"Few corporates would voluntarily migrate to Sepa without a mandatory end date"
– Brian Hanrahan, Sentenial
The Carphone Warehouse/Best Buy Europe went live in the past few weeks. King adds: “We are now processing live Sepa Direct Debits on a daily basis.”
One outcome of the drive to Sepa, which has much broader-reaching consequences, is the development of payment services hubs at some banks.
These hubs completely change the way that those banks think about and manage their payments infrastructure—moving away from the old-school silo approach based on the particular payment network, with its own data format, connections, and so on, to a more holistic approach to payments.
Gareth Lodge, analyst at consultancy Celent, notes in a recent report: “A number of banks, including Deutsche Bank, HSBC, and JPMorgan, have invested significant sums in rebuilding their core payment platforms.” He explains that a PSH is capable of processing any payment on a single platform, regardless of instrument type, value of payment, customer, channel, or transaction type; and functionality is delivered as a service to different parts of the bank.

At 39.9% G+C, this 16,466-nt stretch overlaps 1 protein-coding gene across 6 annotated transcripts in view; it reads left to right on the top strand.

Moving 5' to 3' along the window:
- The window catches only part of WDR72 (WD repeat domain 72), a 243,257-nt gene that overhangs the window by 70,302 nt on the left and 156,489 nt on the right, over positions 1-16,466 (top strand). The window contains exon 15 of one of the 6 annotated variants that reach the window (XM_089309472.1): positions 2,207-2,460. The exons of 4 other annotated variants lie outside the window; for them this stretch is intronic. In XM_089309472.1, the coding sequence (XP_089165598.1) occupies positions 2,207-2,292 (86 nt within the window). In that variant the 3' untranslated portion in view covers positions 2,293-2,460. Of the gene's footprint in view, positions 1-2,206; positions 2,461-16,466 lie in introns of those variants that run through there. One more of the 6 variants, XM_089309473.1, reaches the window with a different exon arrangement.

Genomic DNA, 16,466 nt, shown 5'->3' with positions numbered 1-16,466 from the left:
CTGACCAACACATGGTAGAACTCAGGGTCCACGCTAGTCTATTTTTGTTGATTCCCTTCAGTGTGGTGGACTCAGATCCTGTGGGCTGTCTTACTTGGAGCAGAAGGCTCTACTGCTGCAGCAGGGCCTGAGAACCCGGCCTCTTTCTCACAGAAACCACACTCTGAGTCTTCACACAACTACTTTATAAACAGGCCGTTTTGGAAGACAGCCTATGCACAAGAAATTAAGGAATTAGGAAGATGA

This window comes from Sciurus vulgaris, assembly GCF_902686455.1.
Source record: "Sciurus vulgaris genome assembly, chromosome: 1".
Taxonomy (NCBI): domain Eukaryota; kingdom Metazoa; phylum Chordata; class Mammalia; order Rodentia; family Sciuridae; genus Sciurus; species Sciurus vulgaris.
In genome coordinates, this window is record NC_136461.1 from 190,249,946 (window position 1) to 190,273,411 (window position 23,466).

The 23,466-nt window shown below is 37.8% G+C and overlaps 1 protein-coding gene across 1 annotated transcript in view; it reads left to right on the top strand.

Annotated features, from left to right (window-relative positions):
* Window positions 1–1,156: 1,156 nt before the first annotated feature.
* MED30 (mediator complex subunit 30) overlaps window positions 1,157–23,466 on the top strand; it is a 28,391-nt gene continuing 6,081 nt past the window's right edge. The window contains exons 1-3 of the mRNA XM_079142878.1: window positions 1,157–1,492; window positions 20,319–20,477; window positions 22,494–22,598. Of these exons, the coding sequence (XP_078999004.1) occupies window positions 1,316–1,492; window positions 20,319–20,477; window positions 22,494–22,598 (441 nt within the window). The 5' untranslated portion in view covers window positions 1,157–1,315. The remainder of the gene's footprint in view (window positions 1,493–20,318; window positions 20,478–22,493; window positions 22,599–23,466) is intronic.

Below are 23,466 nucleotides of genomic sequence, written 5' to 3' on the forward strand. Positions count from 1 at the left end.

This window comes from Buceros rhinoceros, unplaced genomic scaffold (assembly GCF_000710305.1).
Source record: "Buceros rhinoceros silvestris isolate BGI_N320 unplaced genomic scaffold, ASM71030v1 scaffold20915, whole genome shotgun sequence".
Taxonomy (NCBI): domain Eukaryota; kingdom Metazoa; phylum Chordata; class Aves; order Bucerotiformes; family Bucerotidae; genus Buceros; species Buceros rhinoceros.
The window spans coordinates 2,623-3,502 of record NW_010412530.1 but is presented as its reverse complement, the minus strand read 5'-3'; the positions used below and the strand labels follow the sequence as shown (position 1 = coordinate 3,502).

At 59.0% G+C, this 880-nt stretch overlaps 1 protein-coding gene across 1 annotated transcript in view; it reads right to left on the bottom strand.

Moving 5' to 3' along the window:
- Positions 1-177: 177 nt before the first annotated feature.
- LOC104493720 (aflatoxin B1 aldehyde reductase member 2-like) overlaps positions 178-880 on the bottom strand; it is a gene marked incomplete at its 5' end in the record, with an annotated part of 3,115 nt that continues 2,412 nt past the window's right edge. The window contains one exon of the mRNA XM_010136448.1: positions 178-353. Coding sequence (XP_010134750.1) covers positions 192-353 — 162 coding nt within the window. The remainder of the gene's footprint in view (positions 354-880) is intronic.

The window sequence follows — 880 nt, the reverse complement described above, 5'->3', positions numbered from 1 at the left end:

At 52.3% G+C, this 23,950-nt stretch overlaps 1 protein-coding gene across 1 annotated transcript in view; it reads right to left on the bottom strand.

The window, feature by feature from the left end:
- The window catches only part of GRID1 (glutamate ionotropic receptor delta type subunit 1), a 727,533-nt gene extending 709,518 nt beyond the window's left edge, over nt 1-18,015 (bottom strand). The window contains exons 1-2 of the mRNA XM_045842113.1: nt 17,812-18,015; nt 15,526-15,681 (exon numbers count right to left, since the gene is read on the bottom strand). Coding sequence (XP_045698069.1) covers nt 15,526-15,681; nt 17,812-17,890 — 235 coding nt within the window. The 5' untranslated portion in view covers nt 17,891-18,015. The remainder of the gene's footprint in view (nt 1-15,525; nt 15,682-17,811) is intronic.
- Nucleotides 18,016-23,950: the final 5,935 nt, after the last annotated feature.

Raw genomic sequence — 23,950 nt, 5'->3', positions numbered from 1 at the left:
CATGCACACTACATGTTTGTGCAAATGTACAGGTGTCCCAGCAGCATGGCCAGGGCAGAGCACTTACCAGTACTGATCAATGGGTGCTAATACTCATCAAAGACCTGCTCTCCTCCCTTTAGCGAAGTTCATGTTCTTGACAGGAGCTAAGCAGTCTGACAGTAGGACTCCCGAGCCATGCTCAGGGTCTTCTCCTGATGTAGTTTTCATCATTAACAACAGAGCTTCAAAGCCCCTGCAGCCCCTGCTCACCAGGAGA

Because they are offered as a service, this is changing the way that a broad spectrum of banks are managing payments. These services can, and are, also being offered on an outsourced basis to smaller banks—which then can provide their clients with best-of-breed payments solutions without heavy investment. Lodge notes: “As a result, most of the small banks that are outsourcing payments are not outsourcing to specialist outsourcers or technology vendors—as is the case in the United States—but to large banks.”